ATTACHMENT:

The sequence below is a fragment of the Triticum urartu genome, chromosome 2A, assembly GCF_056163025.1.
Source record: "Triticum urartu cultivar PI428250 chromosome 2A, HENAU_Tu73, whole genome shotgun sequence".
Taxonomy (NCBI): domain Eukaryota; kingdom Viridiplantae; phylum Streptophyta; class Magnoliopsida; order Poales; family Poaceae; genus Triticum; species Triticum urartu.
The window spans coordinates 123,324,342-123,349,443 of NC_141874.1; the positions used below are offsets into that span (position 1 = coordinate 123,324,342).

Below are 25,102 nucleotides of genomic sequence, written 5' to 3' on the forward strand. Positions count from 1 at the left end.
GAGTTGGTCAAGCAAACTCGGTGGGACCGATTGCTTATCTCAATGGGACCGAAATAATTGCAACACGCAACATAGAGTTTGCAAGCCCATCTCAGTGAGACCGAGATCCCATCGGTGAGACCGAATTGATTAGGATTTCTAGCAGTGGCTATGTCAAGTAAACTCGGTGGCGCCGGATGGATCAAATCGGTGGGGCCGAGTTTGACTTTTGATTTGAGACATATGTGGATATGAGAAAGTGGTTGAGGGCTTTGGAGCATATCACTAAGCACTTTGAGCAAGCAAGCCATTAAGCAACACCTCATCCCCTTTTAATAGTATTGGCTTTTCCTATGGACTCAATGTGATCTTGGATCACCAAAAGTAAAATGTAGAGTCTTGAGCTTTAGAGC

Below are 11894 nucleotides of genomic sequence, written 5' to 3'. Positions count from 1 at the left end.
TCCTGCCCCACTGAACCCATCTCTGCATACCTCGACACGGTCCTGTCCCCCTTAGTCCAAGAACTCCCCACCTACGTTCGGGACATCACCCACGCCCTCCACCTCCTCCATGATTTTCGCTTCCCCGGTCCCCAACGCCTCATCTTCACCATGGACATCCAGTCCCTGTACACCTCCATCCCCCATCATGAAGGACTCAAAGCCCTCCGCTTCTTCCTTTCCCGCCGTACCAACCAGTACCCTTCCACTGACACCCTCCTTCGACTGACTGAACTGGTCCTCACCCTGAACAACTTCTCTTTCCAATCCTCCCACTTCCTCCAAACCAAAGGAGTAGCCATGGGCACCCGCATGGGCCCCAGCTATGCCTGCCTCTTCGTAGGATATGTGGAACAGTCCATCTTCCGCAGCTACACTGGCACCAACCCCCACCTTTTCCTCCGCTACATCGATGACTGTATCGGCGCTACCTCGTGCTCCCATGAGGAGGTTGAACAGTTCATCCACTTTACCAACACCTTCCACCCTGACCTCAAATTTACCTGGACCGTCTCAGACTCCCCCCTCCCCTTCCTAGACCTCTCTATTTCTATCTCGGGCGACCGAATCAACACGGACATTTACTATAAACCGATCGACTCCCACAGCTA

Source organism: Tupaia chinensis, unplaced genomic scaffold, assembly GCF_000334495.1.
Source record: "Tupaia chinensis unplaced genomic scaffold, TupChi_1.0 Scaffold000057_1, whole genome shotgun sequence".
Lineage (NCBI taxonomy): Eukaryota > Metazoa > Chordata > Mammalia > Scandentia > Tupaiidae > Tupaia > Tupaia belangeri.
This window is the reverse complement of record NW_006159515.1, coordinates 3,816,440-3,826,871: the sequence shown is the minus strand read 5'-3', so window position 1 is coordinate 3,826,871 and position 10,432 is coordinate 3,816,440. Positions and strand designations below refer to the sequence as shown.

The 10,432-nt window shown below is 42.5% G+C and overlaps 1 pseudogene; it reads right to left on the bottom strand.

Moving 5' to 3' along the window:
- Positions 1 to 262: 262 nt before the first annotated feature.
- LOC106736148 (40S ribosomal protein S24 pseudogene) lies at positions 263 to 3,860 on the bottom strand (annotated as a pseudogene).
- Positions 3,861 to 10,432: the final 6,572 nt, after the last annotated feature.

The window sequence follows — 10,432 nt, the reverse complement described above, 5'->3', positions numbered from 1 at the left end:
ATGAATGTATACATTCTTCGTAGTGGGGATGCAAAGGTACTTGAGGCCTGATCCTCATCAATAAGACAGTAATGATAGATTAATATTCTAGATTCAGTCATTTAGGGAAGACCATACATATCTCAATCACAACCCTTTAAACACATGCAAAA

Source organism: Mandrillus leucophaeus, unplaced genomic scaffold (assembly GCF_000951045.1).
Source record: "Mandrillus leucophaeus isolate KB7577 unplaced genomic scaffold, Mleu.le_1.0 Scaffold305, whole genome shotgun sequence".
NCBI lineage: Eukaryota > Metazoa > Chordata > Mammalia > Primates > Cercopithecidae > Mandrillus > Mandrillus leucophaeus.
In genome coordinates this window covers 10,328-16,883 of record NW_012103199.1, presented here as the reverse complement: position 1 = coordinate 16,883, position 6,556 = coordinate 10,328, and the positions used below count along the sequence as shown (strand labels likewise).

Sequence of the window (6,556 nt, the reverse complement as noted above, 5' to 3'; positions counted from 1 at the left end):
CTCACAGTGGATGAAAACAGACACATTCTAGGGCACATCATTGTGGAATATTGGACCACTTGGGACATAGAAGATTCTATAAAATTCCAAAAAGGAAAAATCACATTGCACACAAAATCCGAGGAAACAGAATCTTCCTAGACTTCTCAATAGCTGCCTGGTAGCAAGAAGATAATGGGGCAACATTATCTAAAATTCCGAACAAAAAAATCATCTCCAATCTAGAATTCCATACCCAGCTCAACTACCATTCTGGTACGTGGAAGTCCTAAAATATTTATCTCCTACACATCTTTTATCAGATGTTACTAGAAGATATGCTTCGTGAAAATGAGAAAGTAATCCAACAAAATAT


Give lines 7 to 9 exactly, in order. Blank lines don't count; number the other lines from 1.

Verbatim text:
Below are 11894 nucleotides of genomic sequence, written 5' to 3'. Positions count from 1 at the left end.
TCCTGCCCCACTGAACCCATCTCTGCATACCTCGACACGGTCCTGTCCCCCTTAGTCCAAGAACTCCCCACCTACGTTCGGGACATCACCCACGCCCTCCACCTCCTCCATGATTTTCGCTTCCCCGGTCCCCAACGCCTCATCTTCACCATGGACATCCAGTCCCTGTACACCTCCATCCCCCATCATGAAGGACTCAAAGCCCTCCGCTTCTTCCTTTCCCGCCGTACCAACCAGTACCCTTCCACTGACACCCTCCTTCGACTGACTGAACTGGTCCTCACCCTGAACAACTTCTCTTTCCAATCCTCCCACTTCCTCCAAACCAAAGGAGTAGCCATGGGCACCCGCATGGGCCCCAGCTATGCCTGCCTCTTCGTAGGATATGTGGAACAGTCCATCTTCCGCAGCTACACTGGCACCAACCCCCACCTTTTCCTCCGCTACATCGATGACTGTATCGGCGCTACCTCGTGCTCCCATGAGGAGGTTGAACAGTTCATCCACTTTACCAACACCTTCCACCCTGACCTCAAATTTACCTGGACCGTCTCAGACTCCCCCCTCCCCTTCCTAGACCTCTCTATTTCTATCTCGGGCGACCGAATCAACACGGACATTTACTATAAACCGATCGACTCCCACAGCTA

Source organism: Tupaia chinensis, unplaced genomic scaffold, assembly GCF_000334495.1.